With no vaccines yet in Haiti or Cuba, the Caribbean is immunizing at a slow pace
Cuba and Haiti are the only two large countries in the Caribbean region that have not yet begun vaccination against covid. In contrast, the rest of the islands, except Puerto Rico and the Dominican Republic, have already started the inoculation process at a slow pace.
The status of Puerto Rico as a US commonwealth has facilitated the campaign. The island already has nearly 14 percent of the population vaccinated with special control given to the population over 60 years of age.
Faced with these data and in the Greater Antilles, Haiti presents the worst outlook; Cuba is betting everything on its own vaccine. The Dominican Republic advances slowly but steadily, and Jamaica began an initial vaccination program for health personnel this Wednesday.
LET’S NOT FORGET ABOUT HAITI
According to official statistics, Haiti has not made any vaccine purchases or announced plans to immunize the country’s population, which has been relatively little affected by the virus.
For future vaccination, the Caribbean country will depend entirely on the COVAX mechanism of the World Health Organization (WHO) mechanism (WHO), which has assigned 756,000 doses for a population of 11 million inhabitants. However, there is still no date to carry out the first Shipping.
In Haiti, health authorities have confirmed more than 12,500 infections and 250 deaths from covid-19 since the pandemic. For months, Haitians have lived as if the virus did not exist; they did not wear masks or take other usual protection measures.
Without going any further, the Government itself has encouraged crowds with the organization of Carnival. Still, at the moment, there is no information that these parties have produced an increase in infections or have caused greater pressure on hospitals.
The neighboring country, the Dominican Republic, however, handles better data. As reported on Thursday by Vice President Raquel Peña, the first dose of the vaccine has been administered to 600,000 people since the immunization process began on February 16.
When taking stock of the government’s vaccination plan, Peña indicated that the Dominican Republic ranks as the second country in Latin America that has administered the most vaccines per 100,000 inhabitants, only behind Chile.
Despite these promising data, hundreds of thousands of Haitians, the country’s leading immigrant community, are excluded from the Dominican government’s immunization plan because they lack identification documents and are irregular immigrants.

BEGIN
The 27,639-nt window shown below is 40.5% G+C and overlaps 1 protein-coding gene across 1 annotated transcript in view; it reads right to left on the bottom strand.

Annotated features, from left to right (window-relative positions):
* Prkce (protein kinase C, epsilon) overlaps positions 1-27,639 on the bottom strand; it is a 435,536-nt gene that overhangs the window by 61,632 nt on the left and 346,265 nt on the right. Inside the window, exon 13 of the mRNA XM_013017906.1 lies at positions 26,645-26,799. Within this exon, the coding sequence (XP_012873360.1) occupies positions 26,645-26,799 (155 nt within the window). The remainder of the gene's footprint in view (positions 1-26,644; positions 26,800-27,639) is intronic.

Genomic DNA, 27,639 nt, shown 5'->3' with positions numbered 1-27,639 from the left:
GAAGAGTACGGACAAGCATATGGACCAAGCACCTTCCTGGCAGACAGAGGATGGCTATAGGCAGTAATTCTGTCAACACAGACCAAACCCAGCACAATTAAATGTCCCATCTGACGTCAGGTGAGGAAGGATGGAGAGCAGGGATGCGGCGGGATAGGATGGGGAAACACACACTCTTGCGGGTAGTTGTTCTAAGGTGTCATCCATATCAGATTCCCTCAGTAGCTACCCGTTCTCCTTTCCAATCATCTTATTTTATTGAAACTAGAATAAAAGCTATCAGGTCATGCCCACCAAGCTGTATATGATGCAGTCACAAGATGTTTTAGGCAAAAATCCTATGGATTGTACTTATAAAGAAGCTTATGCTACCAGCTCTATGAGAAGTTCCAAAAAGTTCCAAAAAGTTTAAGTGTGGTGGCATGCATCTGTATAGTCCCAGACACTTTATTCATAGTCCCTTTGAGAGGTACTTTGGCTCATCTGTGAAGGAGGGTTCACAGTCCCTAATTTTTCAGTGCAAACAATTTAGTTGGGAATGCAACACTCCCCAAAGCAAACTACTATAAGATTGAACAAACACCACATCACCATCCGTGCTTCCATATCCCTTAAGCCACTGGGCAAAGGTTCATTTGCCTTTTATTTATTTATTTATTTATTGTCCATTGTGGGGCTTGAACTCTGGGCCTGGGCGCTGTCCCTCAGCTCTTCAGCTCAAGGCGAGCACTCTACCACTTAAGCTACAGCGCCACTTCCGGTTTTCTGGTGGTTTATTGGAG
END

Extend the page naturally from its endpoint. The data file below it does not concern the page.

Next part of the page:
CUBA, BETWEEN FAITH AND THE THIRD WAVE
In Cuba, there is a race against time against the SARS-Cov-2 virus and in favor of its biotechnology and pharmaceutical industry’s recognized development capacity. A year after detecting the first cases of coronavirus, the island suffers its worst wave of infections. Still, it continues to bet on being the first country in Latin America to develop a vaccine to immunize its entire population this year.
At this time, Cuba is developing five possible vaccines against covid, with “Sovereign 02” being the most advanced. However, it will not be before 3 or 4 months if the last phase of trials is completed, when available to the Cuban population.
The Cuban Government has not acquired doses in the international market, nor is it part of the 33 Latin American countries that have joined the COVAX Mechanism, created under the World Health Organization’s auspices to promote equitable access to immunization for medium and low-income nations.
DISPERSION IN THE ISLANDS
Vaccination in the smaller islands of the Caribbean continues to progress slowly and, according to the OurWorldInData portal, developed by the University of Oxford, the islands of Guadeloupe, Antigua and Barbuda, Martinique and Saint Vincent and the Grenadines still lack doses against the coronavirus.
In contrast, the islands of Jamaica, Bahamas, Aruba, Curaçao, Anguilla, Montserrat, Dominica, Saint Kitts, Nevis, Barbados, and Trinidad and Tobago have vaccines, most of them being AstraZeneca.
Another hopeful piece of information is that a large part of these small countries and territories in the area are associated with the COVAX mechanism, and many of them, according to the Pan American Health Organization (PAHO), will receive the next deliveries before May.
However, the Caribbean Community (Caricom) has warned of the need for equitable access to vaccines against covid-19, as claimed in their last meeting of heads of Government in February.